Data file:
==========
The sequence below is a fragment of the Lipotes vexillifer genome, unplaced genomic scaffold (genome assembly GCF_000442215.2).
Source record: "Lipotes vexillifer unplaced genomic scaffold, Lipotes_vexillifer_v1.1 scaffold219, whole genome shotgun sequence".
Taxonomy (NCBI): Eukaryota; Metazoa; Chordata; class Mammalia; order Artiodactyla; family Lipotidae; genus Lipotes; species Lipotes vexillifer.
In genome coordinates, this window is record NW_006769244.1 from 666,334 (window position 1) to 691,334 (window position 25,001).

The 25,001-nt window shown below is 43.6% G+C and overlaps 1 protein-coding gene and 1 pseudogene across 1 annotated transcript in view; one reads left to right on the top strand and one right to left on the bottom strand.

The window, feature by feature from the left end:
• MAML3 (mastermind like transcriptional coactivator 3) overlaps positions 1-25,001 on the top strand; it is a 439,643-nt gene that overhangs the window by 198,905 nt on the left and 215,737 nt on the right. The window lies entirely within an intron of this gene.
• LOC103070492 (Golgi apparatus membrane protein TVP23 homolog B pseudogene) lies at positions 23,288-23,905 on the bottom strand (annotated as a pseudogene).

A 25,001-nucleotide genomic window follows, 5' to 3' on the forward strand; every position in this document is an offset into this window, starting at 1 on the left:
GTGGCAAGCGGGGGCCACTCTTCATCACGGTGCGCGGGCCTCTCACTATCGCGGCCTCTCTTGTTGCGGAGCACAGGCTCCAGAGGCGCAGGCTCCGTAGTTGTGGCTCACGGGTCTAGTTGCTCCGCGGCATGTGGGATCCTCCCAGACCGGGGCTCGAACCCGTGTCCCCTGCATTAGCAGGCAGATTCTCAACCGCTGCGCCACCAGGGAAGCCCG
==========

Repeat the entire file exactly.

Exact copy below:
The sequence below is a fragment of the Lipotes vexillifer genome, unplaced genomic scaffold (genome assembly GCF_000442215.2).
Source record: "Lipotes vexillifer unplaced genomic scaffold, Lipotes_vexillifer_v1.1 scaffold219, whole genome shotgun sequence".
Taxonomy (NCBI): Eukaryota; Metazoa; Chordata; class Mammalia; order Artiodactyla; family Lipotidae; genus Lipotes; species Lipotes vexillifer.
In genome coordinates, this window is record NW_006769244.1 from 666,334 (window position 1) to 691,334 (window position 25,001).

The 25,001-nt window shown below is 43.6% G+C and overlaps 1 protein-coding gene and 1 pseudogene across 1 annotated transcript in view; one reads left to right on the top strand and one right to left on the bottom strand.

The window, feature by feature from the left end:
• MAML3 (mastermind like transcriptional coactivator 3) overlaps positions 1-25,001 on the top strand; it is a 439,643-nt gene that overhangs the window by 198,905 nt on the left and 215,737 nt on the right. The window lies entirely within an intron of this gene.
• LOC103070492 (Golgi apparatus membrane protein TVP23 homolog B pseudogene) lies at positions 23,288-23,905 on the bottom strand (annotated as a pseudogene).

A 25,001-nucleotide genomic window follows, 5' to 3' on the forward strand; every position in this document is an offset into this window, starting at 1 on the left:
GTGGCAAGCGGGGGCCACTCTTCATCACGGTGCGCGGGCCTCTCACTATCGCGGCCTCTCTTGTTGCGGAGCACAGGCTCCAGAGGCGCAGGCTCCGTAGTTGTGGCTCACGGGTCTAGTTGCTCCGCGGCATGTGGGATCCTCCCAGACCGGGGCTCGAACCCGTGTCCCCTGCATTAGCAGGCAGATTCTCAACCGCTGCGCCACCAGGGAAGCCCG